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Report: Weakening demand tempers rents as market tilts in tenants favor

A lack of demand and a growing amount of quality space is putting a lid on office leasing prices in Midtown and Downtown, forcing landlords to offer generous concessions and lease terms in a bid to net more tenants.

In New York City’s core class A submarkets last year, total rent increased by just 1.7 percent to $52.97 p/s/f in the Downtown market, while rising only 0.5 percent to $84.34 p/s/f in Midtown, according to a just-released report by Savills Studley.

The Savills Studley Effective Rent Index (SERI) tracked the total rent –which includes the sum of net rent, operating expenses, real estate taxes and electricity – in 2015 in NYC. The analysis also found that landlords kept concessions at near-record levels, and the value of concession packages increased slightly to $102 psf Downtown, a number nearly even with its record peak set in 2011 ($104).

Midtown concession packages have reached a new record.

In Midtown, concession packages increased by 0.4 percent to a new record value of $138.50 psf. Tenant improvement allowances in Midtown routinely average just over $70 psf with free rent periods of approximately 10 months, according to the report.

“We are witnessing the early and tentative stages of transition from a landlord’s market to a tenant’s market, particularly in Midtown,” said Keith DeCoster, director of U.S. Analytics at Savills Studley, in a press release.


“Rents are always sticky and what is true of one building doesn’t necessarily hold true for the next one — but with little indication that demand is going to intensify in the short-term and availability rising — conditions are likely to tilt a bit more in tenants’ favor in the coming quarters.”

Decoster added that he sees the changes continuing to be gradual in the future, granted the market doesn’t experience any big shocks.

“Absent such an event, the adjustment in the market will continue to be gradual and far from transparent,” he said. “The shift will show up in negotiated terms such as concessions and options that provide tenants with more flexibility before it is clearly reflected in base rents.”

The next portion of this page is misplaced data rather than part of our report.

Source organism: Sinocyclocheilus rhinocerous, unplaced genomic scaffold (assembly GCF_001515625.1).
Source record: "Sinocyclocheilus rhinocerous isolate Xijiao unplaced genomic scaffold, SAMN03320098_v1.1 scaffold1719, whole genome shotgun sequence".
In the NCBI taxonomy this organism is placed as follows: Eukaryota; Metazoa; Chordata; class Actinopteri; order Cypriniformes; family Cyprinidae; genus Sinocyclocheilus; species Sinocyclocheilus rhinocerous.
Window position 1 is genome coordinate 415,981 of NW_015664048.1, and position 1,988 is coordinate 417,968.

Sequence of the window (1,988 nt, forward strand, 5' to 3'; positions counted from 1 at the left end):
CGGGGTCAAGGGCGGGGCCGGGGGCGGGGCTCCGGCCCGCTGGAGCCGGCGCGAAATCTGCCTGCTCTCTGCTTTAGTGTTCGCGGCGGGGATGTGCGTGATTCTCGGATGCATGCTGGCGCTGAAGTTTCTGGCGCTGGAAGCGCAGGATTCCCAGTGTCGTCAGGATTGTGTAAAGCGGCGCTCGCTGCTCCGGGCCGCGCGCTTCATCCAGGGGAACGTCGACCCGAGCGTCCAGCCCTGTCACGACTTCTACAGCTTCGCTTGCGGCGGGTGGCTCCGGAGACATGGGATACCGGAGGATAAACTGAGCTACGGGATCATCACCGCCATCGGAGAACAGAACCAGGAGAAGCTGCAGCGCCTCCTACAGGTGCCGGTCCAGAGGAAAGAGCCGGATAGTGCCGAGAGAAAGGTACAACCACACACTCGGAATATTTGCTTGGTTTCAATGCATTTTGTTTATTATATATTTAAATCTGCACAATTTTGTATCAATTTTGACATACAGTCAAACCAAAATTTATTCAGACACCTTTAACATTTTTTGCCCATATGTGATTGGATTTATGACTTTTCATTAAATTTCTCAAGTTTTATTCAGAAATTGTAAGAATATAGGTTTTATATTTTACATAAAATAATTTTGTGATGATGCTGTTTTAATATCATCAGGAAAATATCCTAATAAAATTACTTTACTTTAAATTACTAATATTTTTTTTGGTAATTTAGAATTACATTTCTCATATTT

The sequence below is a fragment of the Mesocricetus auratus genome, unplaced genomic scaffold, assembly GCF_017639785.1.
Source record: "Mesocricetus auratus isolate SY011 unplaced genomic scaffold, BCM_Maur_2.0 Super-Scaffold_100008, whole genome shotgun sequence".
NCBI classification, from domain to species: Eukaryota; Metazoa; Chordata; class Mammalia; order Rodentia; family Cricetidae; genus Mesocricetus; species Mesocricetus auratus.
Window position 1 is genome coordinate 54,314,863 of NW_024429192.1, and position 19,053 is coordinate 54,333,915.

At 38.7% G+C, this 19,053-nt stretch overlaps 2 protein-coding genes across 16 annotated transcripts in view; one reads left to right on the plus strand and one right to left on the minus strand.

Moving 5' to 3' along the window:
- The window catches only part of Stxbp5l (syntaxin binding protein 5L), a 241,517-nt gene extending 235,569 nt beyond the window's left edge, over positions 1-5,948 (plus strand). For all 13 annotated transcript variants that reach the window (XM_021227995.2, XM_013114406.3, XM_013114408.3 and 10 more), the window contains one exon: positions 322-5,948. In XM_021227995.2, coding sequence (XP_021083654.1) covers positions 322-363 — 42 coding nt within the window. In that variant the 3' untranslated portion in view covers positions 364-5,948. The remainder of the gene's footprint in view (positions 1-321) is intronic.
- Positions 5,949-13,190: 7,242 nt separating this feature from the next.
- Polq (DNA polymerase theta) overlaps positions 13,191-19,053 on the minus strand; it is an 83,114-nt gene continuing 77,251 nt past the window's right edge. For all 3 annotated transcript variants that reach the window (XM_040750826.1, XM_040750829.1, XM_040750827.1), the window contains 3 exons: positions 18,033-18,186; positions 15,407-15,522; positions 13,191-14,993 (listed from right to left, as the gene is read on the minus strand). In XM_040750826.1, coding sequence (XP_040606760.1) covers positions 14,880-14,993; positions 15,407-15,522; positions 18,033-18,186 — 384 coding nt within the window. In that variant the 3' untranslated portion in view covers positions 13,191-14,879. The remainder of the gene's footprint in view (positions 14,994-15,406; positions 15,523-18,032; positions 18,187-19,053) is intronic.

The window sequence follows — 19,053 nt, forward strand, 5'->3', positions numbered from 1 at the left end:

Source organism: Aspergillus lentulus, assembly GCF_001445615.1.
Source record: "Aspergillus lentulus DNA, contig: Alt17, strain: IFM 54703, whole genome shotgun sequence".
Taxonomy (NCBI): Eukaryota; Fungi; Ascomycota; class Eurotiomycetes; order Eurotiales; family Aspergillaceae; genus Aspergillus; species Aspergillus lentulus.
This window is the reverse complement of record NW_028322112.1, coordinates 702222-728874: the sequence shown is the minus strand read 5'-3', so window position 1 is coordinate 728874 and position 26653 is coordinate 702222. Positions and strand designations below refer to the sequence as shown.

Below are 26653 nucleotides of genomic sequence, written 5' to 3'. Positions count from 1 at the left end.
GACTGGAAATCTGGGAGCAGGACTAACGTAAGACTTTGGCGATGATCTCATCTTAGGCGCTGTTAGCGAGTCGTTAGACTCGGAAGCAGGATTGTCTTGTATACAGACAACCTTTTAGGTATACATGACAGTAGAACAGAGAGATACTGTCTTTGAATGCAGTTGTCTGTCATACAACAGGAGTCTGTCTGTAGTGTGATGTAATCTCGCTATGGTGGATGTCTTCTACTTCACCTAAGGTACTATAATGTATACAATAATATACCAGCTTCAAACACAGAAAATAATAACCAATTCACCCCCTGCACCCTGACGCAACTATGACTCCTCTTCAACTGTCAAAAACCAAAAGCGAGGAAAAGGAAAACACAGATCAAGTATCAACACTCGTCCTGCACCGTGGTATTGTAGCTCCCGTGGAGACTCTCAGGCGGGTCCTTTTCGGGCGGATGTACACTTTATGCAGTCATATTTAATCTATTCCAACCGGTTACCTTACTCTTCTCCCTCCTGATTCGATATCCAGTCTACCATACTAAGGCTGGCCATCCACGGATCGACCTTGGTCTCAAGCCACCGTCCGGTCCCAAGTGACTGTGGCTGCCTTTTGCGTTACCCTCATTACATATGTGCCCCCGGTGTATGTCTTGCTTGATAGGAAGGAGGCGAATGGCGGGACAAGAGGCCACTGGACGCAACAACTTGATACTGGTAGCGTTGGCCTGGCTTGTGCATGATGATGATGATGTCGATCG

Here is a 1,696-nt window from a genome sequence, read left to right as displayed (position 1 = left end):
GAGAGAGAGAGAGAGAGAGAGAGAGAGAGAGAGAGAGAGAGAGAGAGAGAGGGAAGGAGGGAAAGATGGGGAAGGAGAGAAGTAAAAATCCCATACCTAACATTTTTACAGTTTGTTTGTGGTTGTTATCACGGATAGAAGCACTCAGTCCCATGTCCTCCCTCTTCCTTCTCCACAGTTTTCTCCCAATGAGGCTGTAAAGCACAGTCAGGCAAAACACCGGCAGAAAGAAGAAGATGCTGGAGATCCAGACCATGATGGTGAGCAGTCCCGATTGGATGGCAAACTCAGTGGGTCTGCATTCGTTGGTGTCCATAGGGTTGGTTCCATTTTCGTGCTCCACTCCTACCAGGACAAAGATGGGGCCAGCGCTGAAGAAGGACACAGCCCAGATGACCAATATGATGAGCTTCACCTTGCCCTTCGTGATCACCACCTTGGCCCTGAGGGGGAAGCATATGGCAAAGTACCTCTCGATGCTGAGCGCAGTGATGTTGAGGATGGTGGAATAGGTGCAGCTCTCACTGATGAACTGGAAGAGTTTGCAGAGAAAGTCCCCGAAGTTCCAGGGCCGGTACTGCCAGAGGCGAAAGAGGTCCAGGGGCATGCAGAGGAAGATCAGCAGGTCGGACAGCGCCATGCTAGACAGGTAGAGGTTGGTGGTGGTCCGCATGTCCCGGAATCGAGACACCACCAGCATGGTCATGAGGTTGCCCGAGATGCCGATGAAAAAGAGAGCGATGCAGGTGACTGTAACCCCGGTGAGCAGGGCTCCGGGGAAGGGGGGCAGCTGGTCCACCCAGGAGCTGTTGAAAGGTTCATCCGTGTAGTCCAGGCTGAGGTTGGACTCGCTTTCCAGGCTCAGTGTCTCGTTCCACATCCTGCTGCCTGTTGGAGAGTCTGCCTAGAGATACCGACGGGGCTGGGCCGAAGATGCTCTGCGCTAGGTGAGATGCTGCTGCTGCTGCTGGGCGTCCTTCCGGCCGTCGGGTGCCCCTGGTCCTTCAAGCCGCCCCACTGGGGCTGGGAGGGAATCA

Looking more closely at the numbers, the Downtown market’s total rent registered its weakest increase since 2011. However, effective rent on signed leases could increase slightly in 2016, because much of the available class A space remaining Downtown is priced in the mid $50’s or higher on upper floors at 1WTC and 28 Liberty.

On the leasing side, Downtown’s class A leasing activity decreased to 2.4 million s/f last year, a drop from 4.5 million s/f in 2014.  That drop can be attributed to neighborhood rivalry, according to Steve Coutts, svp of national research services at Savills Studley.

Coutts said in the report that demand for full-floor premium space in FiDi was strong, but activity lagged after Hudson Yards and the Far West Side picked up many of the larger leases, like Wells Fargo and private equity firm KKR’s deals at 30 Hudson Yards, as well as Boston Consulting Group’s 193,295 s/f deal at 10 Hudson Yards.

In Midtown, though Hudson Yards snatched up a slew of leases, class A leasing activity had mixed results last year, totaling 10.3 million s/f, down from 12.6 million s/f in 2014. Tenants paid an average initial year tenant effective rent of $65.23, a 0.6 percent increase from the $64.87 paid in 2014, according to the report. Landlord effective rent dropped by 1.8 percent from $31.67 to $31.12.

“Even the Plaza District, which had been registering steady demand early in 2015, saw a drop-off in demand late in the year as turbulence in equity markets took its toll,” said Coutts in the report. “Class A available space in Midtown increased by more than one million s/f year-on-year, and is expected to increase over the course of 2016 with even sharper growth in 2017 and 2018.”

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